The African-American Writers' Alliance, (AAWA), is a diverse and dynamic group of Writers, that provides an informal and supportive forum for new and published Writers. AAWA helps Writers polish their skills, gives peer reviews, and creates opportunities for public readings and other media venues. Ultimately, the group encourages persons to publish individually and collectively. The writings, whether they be of triumphs, tragedies, or whatever is within and between the two, as African Americans; we must tell our stories in our words and we encourage others to do likewise.
Our partnerships and collaborations have been long-standing with local libraries, organizations, and corporations. Our members have risen to the occasion by reading their poems and stories in public venues. Resources are very much in need as we continue to expand our capacity to visual arts in recent screenplays and collaborations with local museums and municipalities. And as a result, we found that we have funding needs to achieve racial equity as both a community organization and as we give voice to Black and African-American members through technology platforms.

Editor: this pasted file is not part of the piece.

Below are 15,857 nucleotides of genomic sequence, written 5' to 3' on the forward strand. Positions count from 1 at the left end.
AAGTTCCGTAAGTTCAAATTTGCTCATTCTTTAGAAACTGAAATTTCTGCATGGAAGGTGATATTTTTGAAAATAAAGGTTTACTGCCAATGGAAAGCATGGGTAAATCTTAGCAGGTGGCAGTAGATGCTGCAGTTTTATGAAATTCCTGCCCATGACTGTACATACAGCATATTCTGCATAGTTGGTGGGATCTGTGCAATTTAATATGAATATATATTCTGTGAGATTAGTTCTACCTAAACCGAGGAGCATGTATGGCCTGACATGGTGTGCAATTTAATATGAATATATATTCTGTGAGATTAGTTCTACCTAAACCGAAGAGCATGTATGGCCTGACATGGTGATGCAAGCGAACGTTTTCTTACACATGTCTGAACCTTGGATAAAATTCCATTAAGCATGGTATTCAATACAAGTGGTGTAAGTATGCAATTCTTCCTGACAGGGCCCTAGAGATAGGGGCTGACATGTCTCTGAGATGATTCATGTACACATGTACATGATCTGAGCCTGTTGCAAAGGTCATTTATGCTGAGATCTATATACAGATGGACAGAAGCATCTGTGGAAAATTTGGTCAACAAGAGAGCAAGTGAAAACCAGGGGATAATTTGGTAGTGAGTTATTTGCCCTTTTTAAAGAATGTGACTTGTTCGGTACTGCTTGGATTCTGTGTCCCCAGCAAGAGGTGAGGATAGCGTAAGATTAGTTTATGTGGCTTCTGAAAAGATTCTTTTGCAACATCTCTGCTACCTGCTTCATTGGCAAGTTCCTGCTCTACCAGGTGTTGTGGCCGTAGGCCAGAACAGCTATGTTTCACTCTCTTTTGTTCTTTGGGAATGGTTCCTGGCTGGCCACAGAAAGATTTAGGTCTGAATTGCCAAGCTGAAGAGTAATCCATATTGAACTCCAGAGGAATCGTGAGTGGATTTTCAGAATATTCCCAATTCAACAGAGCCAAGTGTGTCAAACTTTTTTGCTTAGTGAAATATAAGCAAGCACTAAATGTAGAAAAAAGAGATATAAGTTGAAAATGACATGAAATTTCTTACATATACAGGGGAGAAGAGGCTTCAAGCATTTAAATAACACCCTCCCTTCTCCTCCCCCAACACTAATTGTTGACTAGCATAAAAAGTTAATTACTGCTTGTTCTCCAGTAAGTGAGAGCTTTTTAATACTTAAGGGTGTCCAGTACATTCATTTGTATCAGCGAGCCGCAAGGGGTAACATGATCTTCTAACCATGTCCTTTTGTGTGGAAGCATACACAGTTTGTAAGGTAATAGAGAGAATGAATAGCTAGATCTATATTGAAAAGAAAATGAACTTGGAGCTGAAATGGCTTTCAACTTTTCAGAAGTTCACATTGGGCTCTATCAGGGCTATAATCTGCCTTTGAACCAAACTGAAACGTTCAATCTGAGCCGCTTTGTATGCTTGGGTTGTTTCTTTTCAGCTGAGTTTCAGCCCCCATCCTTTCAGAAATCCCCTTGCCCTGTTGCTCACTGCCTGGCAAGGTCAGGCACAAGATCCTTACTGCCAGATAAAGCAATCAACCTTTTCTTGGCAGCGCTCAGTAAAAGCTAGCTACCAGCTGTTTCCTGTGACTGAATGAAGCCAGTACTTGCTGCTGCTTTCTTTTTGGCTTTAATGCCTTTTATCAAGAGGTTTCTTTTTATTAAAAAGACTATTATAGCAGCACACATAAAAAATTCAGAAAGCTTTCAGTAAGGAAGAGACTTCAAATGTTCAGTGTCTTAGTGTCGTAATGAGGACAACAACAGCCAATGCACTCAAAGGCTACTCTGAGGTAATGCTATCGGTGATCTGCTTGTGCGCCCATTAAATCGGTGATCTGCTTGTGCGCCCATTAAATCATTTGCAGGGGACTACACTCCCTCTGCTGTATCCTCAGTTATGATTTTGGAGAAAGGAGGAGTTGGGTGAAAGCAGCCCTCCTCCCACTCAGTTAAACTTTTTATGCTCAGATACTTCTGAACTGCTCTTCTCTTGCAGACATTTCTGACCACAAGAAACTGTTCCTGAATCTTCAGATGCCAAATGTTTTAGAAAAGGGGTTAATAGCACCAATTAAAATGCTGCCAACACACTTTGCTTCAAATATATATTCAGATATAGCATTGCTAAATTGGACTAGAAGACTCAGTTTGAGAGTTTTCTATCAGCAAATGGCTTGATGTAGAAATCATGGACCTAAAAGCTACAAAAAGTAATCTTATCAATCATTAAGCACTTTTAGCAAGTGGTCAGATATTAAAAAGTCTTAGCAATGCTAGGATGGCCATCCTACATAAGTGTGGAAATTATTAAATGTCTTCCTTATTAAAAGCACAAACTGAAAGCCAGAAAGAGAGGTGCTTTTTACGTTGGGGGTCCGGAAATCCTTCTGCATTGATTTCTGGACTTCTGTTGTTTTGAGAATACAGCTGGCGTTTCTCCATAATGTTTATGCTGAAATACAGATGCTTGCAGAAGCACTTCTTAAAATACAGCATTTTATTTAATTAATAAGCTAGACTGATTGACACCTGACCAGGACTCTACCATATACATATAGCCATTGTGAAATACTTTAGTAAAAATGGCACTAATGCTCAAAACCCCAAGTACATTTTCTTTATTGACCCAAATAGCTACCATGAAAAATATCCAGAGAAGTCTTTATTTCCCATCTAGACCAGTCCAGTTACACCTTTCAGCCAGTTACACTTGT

In February 1991, Californian Randee Eddins called to order the first meeting of the African-American Writers's Alliance (AAWA). Her idea to begin an informal gathering of Northwest black writers meeting for mutual support and encouragement through the exchange of ideas and concepts became a reality. The warmth and informality provide a forum for both new and published writers as they explore their completed works and works in progress among peers and minus censure. The readymade audience supports writers by listening and sharing.